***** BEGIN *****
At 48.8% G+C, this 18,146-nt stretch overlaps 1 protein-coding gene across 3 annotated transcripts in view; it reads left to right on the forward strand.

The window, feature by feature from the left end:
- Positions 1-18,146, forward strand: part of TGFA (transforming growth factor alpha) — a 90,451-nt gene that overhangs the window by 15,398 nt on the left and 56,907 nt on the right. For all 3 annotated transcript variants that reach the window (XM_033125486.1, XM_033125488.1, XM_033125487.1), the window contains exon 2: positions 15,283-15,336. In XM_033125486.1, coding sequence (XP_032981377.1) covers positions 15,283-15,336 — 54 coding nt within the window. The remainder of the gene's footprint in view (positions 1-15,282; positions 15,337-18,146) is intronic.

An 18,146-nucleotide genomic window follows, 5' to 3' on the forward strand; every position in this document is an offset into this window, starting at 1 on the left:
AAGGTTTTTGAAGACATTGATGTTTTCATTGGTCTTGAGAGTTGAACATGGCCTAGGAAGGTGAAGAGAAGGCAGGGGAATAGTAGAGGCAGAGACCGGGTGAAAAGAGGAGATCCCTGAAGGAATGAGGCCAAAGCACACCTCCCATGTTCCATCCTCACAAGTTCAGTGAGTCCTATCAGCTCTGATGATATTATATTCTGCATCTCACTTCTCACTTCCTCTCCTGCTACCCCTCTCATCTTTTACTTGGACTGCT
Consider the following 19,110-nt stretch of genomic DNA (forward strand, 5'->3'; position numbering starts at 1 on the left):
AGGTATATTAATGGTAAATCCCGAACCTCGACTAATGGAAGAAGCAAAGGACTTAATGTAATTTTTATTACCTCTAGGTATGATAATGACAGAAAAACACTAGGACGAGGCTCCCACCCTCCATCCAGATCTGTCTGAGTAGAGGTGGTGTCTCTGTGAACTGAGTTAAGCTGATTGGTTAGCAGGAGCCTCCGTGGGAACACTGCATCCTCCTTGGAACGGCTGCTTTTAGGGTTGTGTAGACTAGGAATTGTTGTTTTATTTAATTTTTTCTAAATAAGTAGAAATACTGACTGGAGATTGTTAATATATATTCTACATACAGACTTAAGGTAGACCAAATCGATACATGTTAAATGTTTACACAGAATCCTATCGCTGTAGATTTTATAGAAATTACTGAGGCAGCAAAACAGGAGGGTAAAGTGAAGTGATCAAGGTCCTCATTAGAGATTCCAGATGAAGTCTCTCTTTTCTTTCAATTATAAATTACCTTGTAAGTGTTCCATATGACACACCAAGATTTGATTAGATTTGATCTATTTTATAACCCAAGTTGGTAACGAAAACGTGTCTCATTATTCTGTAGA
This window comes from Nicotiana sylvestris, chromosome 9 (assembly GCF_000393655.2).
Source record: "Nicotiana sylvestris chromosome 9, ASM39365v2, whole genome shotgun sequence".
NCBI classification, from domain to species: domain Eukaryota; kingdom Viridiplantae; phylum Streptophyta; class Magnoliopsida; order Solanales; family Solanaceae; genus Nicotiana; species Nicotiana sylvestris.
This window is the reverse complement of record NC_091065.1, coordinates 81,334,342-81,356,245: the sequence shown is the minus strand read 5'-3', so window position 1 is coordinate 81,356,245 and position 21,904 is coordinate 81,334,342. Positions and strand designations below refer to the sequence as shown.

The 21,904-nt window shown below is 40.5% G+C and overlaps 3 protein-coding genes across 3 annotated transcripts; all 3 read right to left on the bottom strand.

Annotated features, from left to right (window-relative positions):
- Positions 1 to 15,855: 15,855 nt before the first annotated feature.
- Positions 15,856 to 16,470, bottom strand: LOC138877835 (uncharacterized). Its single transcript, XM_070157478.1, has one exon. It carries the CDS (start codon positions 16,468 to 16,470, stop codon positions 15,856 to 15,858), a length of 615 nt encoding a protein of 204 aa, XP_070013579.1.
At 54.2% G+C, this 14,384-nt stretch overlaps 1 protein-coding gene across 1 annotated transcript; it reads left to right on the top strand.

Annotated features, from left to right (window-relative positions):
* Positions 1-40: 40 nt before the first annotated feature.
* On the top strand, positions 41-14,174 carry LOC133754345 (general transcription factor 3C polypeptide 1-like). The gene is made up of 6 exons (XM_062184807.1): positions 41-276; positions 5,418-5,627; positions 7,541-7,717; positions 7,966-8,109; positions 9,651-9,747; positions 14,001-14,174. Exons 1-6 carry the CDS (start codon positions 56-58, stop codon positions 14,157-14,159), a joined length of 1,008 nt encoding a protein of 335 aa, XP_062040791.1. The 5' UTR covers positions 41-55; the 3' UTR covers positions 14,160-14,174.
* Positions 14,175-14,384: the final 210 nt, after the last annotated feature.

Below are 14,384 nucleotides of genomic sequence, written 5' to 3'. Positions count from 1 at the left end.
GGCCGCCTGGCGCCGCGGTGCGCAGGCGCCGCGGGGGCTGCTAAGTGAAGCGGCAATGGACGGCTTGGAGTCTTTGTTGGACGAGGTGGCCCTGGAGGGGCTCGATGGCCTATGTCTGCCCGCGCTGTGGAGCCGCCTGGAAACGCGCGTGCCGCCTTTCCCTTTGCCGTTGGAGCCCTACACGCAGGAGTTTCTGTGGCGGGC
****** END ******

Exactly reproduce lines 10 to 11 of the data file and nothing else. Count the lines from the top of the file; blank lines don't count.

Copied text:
NCBI classification, from domain to species: domain Eukaryota; kingdom Viridiplantae; phylum Streptophyta; class Magnoliopsida; order Solanales; family Solanaceae; genus Nicotiana; species Nicotiana sylvestris.
This window is the reverse complement of record NC_091065.1, coordinates 81,334,342-81,356,245: the sequence shown is the minus strand read 5'-3', so window position 1 is coordinate 81,356,245 and position 21,904 is coordinate 81,334,342. Positions and strand designations below refer to the sequence as shown.